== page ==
I am an American and I am infuriated that my country’s government is (a) unable and unwilling to balance its books, (b) unable and unwilling to govern, because (c) a childish minority in Congress throws a temper tantrum, and (d) parental and political leadership fails to lead, guide, and compromise. The shut-down of the U.S. government only serves those who like to see America’s global scientific, economic, technological, and military leadership diminished. Today’s wars are a little more complex than just sending troops and money to remote places and start shooting; just have a look at the U.S. Army’s 2006 Field Manual No.3-24 (282 pages .pdf). Wars today are shooting and non-shooting battles over ideas of governance, communication, science, technology, logistics, tolerance, and civil ways that diverse people interact. All these domains need creative ideas leading to new social and scientific discoveries and innovations that shape future society and battles.
Many of the 800,000 government workers sent home 5 days ago as “non-essential” are scientists and engineers. They are friends, colleagues, and former students of mine who work for the National Science Foundation (NSF), National Aeronautical and Space Agency (NASA), National Oceanic and Atmospheric Administration (NOAA), National Climate Data Center (NCDC), National Snow and Ice Data Center (NSIDC), National Academy of Science, United States Geological Service (USGS), and many other agencies. Their work on both fundamental and applied challenges of an information-driven society requires well above average education and dedication at well below average pay. Their work does not go away because of a government shut-down, it just piles up, because smart “unessential” people prepared for this their own removal from their jobs: Many of the remotely sensing data systems in space, on land, in air, and under water all keep generating data that will need processing and analysis. The earth does not stop rotating …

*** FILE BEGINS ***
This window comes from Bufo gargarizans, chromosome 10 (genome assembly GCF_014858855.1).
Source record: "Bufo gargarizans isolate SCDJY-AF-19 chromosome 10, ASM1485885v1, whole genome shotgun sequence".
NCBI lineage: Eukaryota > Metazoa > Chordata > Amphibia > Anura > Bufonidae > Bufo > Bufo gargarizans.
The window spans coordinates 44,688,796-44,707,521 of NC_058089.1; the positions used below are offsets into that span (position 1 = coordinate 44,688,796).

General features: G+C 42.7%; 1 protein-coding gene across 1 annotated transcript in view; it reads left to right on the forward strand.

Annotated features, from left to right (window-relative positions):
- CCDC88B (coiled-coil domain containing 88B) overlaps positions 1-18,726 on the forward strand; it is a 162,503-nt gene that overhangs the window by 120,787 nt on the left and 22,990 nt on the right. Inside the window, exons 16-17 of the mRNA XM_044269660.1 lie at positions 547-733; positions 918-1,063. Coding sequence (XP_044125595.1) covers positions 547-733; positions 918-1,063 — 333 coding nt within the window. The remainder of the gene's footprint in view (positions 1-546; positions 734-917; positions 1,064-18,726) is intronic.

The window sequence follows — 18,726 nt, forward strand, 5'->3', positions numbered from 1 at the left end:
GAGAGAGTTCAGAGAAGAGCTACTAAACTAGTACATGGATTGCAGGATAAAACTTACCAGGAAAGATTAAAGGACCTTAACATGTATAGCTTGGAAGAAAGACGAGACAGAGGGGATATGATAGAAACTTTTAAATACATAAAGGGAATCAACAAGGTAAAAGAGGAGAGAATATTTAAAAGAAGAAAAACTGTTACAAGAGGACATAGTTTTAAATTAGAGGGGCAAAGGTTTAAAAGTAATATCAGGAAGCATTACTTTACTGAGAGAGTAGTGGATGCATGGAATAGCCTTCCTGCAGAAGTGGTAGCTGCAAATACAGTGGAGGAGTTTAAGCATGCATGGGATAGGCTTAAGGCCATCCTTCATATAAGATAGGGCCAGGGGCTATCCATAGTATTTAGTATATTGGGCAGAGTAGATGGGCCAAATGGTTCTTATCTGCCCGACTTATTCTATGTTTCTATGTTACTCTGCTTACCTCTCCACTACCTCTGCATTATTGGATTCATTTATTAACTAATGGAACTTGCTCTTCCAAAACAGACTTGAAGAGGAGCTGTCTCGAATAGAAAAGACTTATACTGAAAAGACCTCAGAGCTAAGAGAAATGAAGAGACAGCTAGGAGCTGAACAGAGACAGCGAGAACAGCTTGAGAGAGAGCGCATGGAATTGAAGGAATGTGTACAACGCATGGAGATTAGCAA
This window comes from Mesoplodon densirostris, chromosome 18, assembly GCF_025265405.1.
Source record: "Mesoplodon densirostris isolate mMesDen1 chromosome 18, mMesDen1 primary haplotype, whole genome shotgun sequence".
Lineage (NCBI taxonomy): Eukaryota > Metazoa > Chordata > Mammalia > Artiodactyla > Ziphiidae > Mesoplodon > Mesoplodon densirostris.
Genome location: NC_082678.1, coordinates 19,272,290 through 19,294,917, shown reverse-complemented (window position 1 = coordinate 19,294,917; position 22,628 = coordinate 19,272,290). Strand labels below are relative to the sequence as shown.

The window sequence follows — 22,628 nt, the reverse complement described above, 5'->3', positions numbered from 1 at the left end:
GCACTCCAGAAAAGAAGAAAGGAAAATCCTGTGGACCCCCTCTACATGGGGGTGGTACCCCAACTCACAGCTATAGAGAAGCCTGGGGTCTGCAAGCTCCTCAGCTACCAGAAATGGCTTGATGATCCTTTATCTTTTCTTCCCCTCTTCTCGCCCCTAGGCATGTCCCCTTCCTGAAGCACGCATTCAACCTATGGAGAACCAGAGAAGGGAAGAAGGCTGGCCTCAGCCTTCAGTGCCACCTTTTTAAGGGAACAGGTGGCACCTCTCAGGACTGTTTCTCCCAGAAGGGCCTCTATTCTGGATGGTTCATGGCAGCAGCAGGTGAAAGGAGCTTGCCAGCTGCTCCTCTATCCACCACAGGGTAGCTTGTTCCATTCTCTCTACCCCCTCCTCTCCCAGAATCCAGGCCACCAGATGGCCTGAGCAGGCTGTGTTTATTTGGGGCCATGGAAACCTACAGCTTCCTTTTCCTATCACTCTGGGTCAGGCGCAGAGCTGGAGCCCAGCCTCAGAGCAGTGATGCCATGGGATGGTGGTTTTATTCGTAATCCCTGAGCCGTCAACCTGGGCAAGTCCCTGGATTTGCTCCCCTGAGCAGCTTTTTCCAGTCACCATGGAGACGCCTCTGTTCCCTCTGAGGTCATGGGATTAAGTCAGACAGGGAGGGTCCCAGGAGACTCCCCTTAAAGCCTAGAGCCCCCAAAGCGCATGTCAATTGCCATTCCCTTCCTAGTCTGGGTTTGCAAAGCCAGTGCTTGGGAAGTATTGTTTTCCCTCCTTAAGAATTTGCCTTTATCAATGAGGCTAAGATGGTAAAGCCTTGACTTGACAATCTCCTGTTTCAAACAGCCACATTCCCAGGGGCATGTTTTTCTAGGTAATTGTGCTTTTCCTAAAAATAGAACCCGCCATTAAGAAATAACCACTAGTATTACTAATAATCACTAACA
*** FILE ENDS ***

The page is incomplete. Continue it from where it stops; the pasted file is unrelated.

For these ideas, discoveries, and creations to be made, we depend on the work by creative people in all sectors of society working together to create new knowledge. Some of this is done well in for-profit commercial Research and Development; but most is not, because larger transformative ideas and technologies often take 10-20 years of government and/or academic support before it becomes viable to make a profit. Some of this is threatened by the government shut-down, because the message sent by Congress is that none of this matters. I just give three examples why I think this matters alot:
1. The Global Position System was a military idea in the 1980ies that served no commercial purpose until 10-20 years later. Civilian agencies, scientists, and citizen explored and broadened GPS applications to the point that they are now everywhere, people now even play out-door treasure hunting games called “geocaching”. Related technologies of navigation and communication gave us cell-phones.
2.The first networked computers emerged in the 1970ies to become the internet in the 1990ies, again, the commercial benefits only came later to revolutionize the way we work, play, and fight. The instant exchange of information among people and instrument system makes our economies as efficient as they are. The ubiqueous smart-phones are nothing but portable and interconnected computers.
3. Sensing our earth from space by satellites gives us instant perspectives of evolving weather, storms, floods, snow, and anything that moves. Much of this work is done by NASA; it required budgets and initial investments that are beyond the abilities (or short-term interests) of commercial enterprises. Many layers of commercial and industrial application built atop NASA satellite data that is streamed freely to anyone anywhere.
It is degrading to all of us that our federal scientists, engineers, technicians are told that their scientific work does not matter, that it is not essential, that science is a luxury that we cannot afford. This is the message that the U.S. Congress is currently sending both to its own workers and those like myself who work with them. Nothing could be farther from the truth.
I am an American who voted, served on criminal juries and advisory panels, testified before Congress, and paid taxes. I balance budgets both at home and at work. Am I expecting too much to be represented by a government that actually is open for business, does its job, and values those who work for the people while the talking heads, well, just talk?
ADDENDUM: Government shut-down may shut down US research in Antarctica for the entire 2013/14 field season, Nature reports Oct.-4, 2013.